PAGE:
Pine processionary moth France


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Pine processionary moth - Thaumetopoea pityocampa - Processionnaire du pin


The moth of Thaumetopoea pityocampa, is fairly small and a non descript drab greyish brown, generally nocturnal and unlikely to be noticed, normally it only lives for one night so it needs to go about its business quickly.  

It lays its eggs in summer, generally fairly high up in most species of pine trees and although there is evidence that in some cases types of fir are used, all other conifers are avoided.  

The young caterpillars make their initial nest and then in autumn they make the larger ones which are clearly visible, this is where they spend the winter, often in colonies of several hundreds. These webs are amazingly dense, virtually impenetrable and provide not only a safe place for the caterpillars but also an environment that is often several degrees warmer than the surroundings throughout the winter period, all clever stuff! Like the adult moth, the caterpillars are nocturnal, forcing their way out of the nest at night to forage on the pine needles where they can cause a fair amount of damage, this will obviously weaken the tree but is unlikely to actually cause its death, they then return to the nest before daylight arrives.

Photo above. Pine processionary moth nest.

Photo above - Pine processionary moth nest in a Fir tree.

In winter or spring, anytime from December, (or even November), until May depending on weather conditions the caterpillars leave the trees and go down to the ground, this is when we will see them forming their long nose to tail processions as they make their way to find a place in the soil to pupate, the period of pupation can last a couple of months or several years. They actually touch each other to make a long chain, hence the common name of Pine processionary moth, this is important to remember as there are other caterpillars which follow each other in lines but do not touch (there is also another Processionary caterpillar, the Oak Processionary, but this is only active at night and of no concern).



Photos above. Pine processionary moth caterpillars.

The caterpillars have orange brown backs with bluish grey bands and bluish grey protrusions in pairs at each segment, these protrusions have little bunches of hairs “growing” from them and it is these “hairs” that can be a danger. These irritant hairs contain a highly allergenic protein which in humans can cause reactions ranging from mild itching to anaphylactic shock, all contact with sensitive skin regions, your mouth, nose or eyes should be avoided. Show caution with your animals, dogs in particular may sniff them and this should be avoided at all cost, Necrosis of the tongue has been observed in some domestic animals and severe swelling may occur causing breathing difficulties.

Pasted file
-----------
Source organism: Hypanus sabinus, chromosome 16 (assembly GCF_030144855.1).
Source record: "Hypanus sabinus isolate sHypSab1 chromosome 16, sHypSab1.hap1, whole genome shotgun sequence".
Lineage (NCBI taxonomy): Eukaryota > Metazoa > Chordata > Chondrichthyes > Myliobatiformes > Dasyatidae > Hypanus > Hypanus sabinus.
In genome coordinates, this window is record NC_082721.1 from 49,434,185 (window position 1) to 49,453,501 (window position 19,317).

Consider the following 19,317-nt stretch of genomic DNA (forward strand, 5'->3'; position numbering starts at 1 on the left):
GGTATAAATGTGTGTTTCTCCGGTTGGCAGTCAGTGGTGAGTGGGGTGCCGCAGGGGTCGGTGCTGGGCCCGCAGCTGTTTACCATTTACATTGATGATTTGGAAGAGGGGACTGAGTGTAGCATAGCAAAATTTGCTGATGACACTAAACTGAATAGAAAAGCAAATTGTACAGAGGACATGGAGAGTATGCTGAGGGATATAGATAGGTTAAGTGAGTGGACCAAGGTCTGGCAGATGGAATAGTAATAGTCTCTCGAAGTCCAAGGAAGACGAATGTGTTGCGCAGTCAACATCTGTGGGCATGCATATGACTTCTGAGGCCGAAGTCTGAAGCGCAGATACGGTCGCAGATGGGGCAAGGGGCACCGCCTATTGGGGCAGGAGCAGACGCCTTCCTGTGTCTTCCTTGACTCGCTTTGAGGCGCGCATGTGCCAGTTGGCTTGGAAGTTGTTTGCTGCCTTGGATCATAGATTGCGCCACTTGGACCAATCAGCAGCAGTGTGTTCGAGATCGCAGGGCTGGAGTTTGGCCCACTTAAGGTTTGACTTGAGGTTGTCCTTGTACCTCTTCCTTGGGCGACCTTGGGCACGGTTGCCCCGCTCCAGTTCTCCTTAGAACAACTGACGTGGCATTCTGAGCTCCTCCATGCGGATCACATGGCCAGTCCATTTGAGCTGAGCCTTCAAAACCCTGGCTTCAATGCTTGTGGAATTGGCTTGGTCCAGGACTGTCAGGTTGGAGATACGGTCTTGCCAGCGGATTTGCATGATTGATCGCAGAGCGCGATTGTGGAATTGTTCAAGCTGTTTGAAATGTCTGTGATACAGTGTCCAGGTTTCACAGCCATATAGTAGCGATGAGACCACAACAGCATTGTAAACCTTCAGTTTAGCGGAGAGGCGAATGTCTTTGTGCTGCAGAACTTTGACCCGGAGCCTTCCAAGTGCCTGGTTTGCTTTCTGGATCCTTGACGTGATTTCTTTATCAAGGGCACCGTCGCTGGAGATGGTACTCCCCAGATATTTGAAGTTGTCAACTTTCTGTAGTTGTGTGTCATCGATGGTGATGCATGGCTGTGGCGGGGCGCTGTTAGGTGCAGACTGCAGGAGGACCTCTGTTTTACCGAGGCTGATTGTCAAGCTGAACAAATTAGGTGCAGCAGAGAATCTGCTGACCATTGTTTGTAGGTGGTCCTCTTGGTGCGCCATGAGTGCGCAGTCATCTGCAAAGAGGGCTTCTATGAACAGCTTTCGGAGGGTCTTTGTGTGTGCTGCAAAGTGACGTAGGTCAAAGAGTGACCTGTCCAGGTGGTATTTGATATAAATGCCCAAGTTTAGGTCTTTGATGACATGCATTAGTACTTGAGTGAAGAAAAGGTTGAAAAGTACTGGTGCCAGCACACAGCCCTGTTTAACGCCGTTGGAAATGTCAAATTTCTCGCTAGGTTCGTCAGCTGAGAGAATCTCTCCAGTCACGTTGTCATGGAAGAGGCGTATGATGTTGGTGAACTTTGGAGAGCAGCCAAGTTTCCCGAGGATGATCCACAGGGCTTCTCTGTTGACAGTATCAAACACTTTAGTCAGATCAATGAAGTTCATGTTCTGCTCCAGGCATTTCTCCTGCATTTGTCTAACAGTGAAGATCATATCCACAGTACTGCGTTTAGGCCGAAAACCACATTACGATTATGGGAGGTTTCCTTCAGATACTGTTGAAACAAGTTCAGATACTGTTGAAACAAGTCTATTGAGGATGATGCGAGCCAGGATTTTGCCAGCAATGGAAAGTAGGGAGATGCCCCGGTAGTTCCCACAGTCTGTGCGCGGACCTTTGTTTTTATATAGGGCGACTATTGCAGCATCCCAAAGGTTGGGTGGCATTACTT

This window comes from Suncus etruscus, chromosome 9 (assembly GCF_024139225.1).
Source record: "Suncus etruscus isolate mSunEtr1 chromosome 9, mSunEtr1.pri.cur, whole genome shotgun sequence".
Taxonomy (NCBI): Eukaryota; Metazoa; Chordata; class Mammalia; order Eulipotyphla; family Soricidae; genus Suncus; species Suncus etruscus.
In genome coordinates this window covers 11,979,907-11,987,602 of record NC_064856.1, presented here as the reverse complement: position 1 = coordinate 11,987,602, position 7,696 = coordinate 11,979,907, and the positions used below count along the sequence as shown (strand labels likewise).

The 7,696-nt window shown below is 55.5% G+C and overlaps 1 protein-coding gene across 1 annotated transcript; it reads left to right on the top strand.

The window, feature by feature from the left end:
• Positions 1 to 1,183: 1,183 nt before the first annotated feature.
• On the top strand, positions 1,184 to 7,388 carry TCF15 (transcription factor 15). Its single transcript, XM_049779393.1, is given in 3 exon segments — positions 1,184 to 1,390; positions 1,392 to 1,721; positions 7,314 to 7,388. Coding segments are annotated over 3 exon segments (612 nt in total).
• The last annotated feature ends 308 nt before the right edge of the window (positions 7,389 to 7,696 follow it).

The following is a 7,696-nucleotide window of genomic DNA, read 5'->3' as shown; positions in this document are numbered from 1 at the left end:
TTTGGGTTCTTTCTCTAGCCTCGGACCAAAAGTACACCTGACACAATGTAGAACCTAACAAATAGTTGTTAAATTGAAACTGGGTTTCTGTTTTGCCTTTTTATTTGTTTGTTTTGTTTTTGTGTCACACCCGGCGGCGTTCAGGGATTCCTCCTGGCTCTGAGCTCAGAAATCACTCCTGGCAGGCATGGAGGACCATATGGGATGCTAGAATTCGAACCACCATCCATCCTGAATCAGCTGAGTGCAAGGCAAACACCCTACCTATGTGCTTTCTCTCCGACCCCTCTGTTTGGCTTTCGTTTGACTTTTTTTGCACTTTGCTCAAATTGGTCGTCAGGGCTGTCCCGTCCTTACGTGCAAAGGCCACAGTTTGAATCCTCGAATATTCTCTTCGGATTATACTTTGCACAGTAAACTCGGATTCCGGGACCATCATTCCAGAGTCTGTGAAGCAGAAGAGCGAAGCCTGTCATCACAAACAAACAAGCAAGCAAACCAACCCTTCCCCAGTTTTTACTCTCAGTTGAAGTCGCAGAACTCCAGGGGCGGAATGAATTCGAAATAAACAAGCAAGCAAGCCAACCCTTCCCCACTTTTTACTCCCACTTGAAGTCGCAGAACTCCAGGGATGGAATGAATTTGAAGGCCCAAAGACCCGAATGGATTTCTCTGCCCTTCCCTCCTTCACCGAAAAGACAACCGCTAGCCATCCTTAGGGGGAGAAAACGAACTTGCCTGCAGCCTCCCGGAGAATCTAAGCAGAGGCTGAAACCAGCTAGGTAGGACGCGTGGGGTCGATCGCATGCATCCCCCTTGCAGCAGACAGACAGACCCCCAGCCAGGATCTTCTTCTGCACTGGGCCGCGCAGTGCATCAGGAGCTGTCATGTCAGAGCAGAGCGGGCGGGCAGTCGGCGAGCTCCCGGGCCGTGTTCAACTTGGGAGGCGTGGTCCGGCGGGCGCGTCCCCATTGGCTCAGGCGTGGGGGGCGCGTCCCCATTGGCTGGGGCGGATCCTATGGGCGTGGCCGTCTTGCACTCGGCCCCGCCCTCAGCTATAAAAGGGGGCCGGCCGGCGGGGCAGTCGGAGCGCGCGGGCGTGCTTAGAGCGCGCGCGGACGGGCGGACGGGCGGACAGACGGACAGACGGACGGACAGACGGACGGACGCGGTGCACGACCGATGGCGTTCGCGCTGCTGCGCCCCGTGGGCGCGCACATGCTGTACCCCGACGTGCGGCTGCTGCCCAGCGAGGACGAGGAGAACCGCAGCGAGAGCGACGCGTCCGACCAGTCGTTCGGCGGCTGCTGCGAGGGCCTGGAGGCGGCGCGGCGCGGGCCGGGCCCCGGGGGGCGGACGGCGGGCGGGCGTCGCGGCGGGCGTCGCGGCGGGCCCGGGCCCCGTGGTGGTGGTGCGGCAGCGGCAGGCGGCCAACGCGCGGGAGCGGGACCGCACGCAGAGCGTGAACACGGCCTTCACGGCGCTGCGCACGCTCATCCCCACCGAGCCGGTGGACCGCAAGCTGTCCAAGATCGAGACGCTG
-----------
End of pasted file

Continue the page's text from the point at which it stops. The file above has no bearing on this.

This may all sound a bit “shock and horror”, but it really isn’t that bad as they are easily seen in their long chains, it is usually only necessary to be on the look out from December until May and they will only be in proximity to pine or fir trees, so no need to get too worked up about it. However it is possible during mild autumns and winters that development will be rapid and descent from the trees could take place as early as November. If, on the other hand, you have them in your garden you should perhaps consider having the trees removed. Ideally this would be in late summer when any caterpillars are too small to be a danger and any birds should have finished nesting.

They are widespread in the southern half of France and have been progressing northwards with the climate changes that are taking place, having now extended their range to north of the Loire and are only a matter of 20 or so kilometres away from Paris. Interestingly the caterpillars die at a temperature below -16°C, and their nocturnal feeding is conditioned by the succession of temperatures higher than 9°C in the nest during the day and air temperatures higher than 0°C the next night, so with the milder conditions that we are now experiencing overall they are having a “boom time”.

There are of course a large number of “hairy” caterpillars and web forming caterpillars. All hairy caterpillars can cause irritation to some degree, but before you go killing every caterpillar in sight, these other caterpillars are not a danger and I would encourage you to leave them alone, they are often the caterpillars of some of our more colourful butterflies. It only takes a moment these days to take a photograph to obtain identification which you can do via our FB Page HERE.

Natural predators are: Crested tits that will eat the eggs and very young caterpillars. Cuckoos that will eat the caterpillars. Hoopoes that will eat the pupa from the ground and most bats that will eat the moths.

See also Pine processionary moth and Napoleon 3rd of France HERE